The Kuoy indigenous community in Preah Vihear province has called for relevant institutions to investigate the true scale of forest crimes in the Preah Roka Wildlife Sanctuary after finding 249 cases in August.

Thong Suth, a member of the Kuoy indigenous community in Promer village in Tbeng Meanchey district’s Promer commune, told The Post on September 7 that community patrols had conducted two investigations into forest crimes.

The first ran from July 30 to August 2 and the second from August 24-27, finding evidence of 249 cases of forest crime, including 286 planks and 313 timbers. Three buffaloes carrying timber and two power tillers had also been discovered.

Suth said that around 80 per cent of the valuable large trees in the Preah Roka forest sanctuary had now been cut down and removed, leaving only small specimens.

“If people really want to know, let [the relevant institutions] come in – I will present the evidence. The Preah Roka forest is empty today.

“At the beginning, the forestry administration seemed to be very strict against such crimes, but the environment has been even more affected since 2016,” Suth said

He called on all relevant institutions look into such forest crimes, without the community group who had carried out the inspections being accused of releasing false information.

“I would like to urge the Ministry of Environment and all relevant departments not to cast accusations. I want the community, officials and all ministries to join and work together,” Suth said.

Forest patrols in the Preah Roka Wildlife Sanctuary did not report to the authorities or environmental officials because, he said, they did not want the community observing the crimes taking place.

The community patrols were also barred from carrying out inspections, he added, being told they had no role in the monitoring of crime.

The Kuoy community on September 5 said in a statement that it was deeply disappointed by and concerned over the ignorance and inaction of relevant officials, which had led to forest crimes in the wildlife sanctuary increasing daily.

Most of the logging had been carried out on chheu teal, popel, koki, trach, duong chem, steang, trasek and kralanh tree species with a diameter of 40-140cm, it added.

The indigenous community said allowing forest crimes to continue was not meeting the government’s commitment to increasing forest cover by 60 per cent by 2029, as stated in the National Forest Programme to be implemented from 2010-29.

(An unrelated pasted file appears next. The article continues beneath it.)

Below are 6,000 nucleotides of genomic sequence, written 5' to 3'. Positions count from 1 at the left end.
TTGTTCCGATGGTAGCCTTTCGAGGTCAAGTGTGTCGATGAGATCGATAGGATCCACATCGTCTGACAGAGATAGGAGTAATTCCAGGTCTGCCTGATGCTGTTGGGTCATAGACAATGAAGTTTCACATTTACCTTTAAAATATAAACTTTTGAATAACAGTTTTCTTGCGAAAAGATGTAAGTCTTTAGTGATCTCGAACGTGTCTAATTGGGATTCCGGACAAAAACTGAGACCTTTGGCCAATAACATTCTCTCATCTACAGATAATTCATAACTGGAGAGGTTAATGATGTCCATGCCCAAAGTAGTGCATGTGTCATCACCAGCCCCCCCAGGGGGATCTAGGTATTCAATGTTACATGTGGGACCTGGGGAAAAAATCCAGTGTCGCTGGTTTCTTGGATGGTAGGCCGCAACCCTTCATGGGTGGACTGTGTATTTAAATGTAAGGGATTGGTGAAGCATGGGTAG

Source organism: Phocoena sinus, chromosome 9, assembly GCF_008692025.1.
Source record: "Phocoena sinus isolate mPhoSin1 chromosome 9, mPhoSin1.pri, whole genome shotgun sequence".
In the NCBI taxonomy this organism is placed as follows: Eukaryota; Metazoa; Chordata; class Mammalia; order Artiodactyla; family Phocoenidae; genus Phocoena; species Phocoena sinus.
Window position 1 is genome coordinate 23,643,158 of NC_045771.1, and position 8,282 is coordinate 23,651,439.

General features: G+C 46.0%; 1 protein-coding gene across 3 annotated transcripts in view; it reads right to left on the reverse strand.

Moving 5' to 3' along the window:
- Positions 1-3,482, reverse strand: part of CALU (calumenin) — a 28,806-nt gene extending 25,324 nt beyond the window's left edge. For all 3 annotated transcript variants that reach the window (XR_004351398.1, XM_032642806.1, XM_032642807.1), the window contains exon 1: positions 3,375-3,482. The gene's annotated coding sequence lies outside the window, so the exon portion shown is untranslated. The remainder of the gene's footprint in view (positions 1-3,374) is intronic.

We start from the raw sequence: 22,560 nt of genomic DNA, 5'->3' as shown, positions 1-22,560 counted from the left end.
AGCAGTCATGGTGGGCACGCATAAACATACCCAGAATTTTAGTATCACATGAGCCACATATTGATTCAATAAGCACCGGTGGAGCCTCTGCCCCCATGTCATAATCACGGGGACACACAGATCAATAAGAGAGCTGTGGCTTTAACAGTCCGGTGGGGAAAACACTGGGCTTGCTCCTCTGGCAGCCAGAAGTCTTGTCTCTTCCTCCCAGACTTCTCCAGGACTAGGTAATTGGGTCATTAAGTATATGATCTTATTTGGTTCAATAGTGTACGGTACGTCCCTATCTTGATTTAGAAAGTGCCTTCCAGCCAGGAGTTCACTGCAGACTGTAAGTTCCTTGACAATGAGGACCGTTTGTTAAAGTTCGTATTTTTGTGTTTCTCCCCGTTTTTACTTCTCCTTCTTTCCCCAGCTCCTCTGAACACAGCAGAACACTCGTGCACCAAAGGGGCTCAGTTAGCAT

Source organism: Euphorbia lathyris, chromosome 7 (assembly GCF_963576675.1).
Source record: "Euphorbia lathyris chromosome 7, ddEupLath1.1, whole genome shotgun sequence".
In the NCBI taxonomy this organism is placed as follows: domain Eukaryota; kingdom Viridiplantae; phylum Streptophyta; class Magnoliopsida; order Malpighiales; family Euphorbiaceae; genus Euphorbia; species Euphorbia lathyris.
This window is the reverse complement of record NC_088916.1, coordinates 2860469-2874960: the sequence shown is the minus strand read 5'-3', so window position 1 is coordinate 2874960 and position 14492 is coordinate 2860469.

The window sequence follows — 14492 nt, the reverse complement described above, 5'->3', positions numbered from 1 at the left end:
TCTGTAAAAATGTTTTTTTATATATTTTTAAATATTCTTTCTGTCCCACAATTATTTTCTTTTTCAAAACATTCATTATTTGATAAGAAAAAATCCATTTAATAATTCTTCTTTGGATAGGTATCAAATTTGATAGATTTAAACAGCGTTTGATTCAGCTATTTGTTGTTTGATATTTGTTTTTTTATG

It was also failing the commitments of the 21st Conference of the UN Framework Convention on Climate Change (COP21) in Paris, which was bound to increasing forest cover by 60 per cent by 2030, the statement said.

Secretary of state at the Ministry of Environment Neth Pheaktra told The Post on August 7 that the ministry had no need to comment on any third-party report.

The Ministry of Environment continues in its efforts to manage and conserve natural resources responsibly and professionally, he added.

“The Ministry of Environment would like to inform that at present, large-scale forestry crimes no longer occur, and while there are still small-scale crimes, professional officials, particularly Ministry of Environment rangers, continue to prevent and crack down on them,” Pheaktra said.

He said that to conserve natural resources, Ministry of Environment park rangers had carried out 14,692 patrols in the first eight months of this year, from January 1 to August 15.

These had led to crack downs on 4,250 cases, most of which were illegal encroachment on state land.

Ministry of Environment rangers had confiscated 758 cubic meters of mixed sawn timber, and equipment including 1,724 chainsaws, 152 motorcycles, 138 power tillers, 51 trucks and seven tractors.

Some 26,588 animal snares had also been removed, with 344 homemade firearms confiscated.

Three hundred and fifty-three cases had been sent to court, and 258 had resulted in fines, while 1,167 had resulted in contracts to stop committing further crimes.